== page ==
Providing birth control is a powerful tool for families who now have full control over family planning. The hope is that by giving the women and family units more control, they will have fewer children. This, in turn, will mean that families can provide more responsibly. This new policy will help the government reach its goal of reducing poverty by 13% by 2022.

The current Filipino population is at 104 million and continues to rise at an alarming rate of 1.7% each year. This new law will enable families to control how many children they want. It will also hopefully take down the population rate to 1.4% each year once the law undergoes full execution.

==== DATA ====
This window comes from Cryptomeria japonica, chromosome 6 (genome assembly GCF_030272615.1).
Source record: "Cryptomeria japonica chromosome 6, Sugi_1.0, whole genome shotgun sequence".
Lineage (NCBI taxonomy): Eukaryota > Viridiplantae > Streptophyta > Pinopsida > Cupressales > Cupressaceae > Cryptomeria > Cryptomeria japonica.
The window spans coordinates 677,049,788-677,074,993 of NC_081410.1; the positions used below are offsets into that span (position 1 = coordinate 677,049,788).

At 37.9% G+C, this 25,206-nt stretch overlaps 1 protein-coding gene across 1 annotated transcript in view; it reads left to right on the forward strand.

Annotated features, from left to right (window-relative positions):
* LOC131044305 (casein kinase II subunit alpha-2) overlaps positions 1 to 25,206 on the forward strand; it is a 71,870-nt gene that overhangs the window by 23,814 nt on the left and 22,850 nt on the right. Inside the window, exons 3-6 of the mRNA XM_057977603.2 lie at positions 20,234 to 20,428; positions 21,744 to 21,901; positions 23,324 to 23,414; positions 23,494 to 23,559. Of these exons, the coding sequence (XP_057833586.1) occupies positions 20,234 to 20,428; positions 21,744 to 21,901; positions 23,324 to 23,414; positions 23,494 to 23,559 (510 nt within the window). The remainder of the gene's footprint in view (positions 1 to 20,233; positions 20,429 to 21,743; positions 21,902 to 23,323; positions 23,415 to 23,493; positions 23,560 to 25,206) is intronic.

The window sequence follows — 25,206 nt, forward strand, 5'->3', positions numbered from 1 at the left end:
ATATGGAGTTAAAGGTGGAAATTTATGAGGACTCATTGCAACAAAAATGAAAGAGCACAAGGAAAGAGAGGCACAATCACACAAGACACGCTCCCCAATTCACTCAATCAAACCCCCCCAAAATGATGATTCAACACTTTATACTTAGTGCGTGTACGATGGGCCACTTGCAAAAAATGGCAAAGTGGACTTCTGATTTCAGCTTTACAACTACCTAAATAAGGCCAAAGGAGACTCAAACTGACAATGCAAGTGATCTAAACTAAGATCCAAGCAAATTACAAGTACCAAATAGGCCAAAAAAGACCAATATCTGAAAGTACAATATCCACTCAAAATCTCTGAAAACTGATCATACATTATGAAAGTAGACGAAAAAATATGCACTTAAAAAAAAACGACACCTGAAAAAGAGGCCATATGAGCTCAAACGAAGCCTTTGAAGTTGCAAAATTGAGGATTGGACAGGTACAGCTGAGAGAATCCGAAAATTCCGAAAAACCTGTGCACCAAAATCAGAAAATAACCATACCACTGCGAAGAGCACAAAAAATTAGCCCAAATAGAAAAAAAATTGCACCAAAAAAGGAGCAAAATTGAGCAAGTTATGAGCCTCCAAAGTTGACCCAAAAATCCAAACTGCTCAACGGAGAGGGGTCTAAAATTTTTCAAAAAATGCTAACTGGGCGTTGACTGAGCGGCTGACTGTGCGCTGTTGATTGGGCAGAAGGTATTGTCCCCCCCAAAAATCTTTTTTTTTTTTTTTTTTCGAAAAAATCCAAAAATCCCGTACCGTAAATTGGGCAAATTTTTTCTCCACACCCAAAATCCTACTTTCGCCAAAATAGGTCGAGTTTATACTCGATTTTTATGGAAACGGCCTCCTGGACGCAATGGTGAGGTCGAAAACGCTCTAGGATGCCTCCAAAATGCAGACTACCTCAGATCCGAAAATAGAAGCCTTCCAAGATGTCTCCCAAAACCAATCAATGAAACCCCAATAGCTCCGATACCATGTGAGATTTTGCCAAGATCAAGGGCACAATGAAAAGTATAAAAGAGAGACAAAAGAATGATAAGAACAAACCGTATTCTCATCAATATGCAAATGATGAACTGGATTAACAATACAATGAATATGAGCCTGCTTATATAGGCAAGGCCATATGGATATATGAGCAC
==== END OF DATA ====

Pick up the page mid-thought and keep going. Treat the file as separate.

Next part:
Government Hopeful About Achieving its Aim

Even though the Philippines have worked hard in the past to reduce their poverty and keep up with their neighbors China, Vietnam and Indonesia, they still have a long way to go. Marak K. Warwick of The World Bank believes that with a solid foundation there is a reason to be optimistic that the Philippines can achieve its goal.

The goal of the Philippine government is to create more jobs, improve productivity, invest in health and nutrition while focusing on reducing poverty. If the government is able to execute its plans successfully, it is capable of reducing poverty in the Philippines by 13% to 15% by 2022.

– Jennifer O’Brien
Photo: Flickr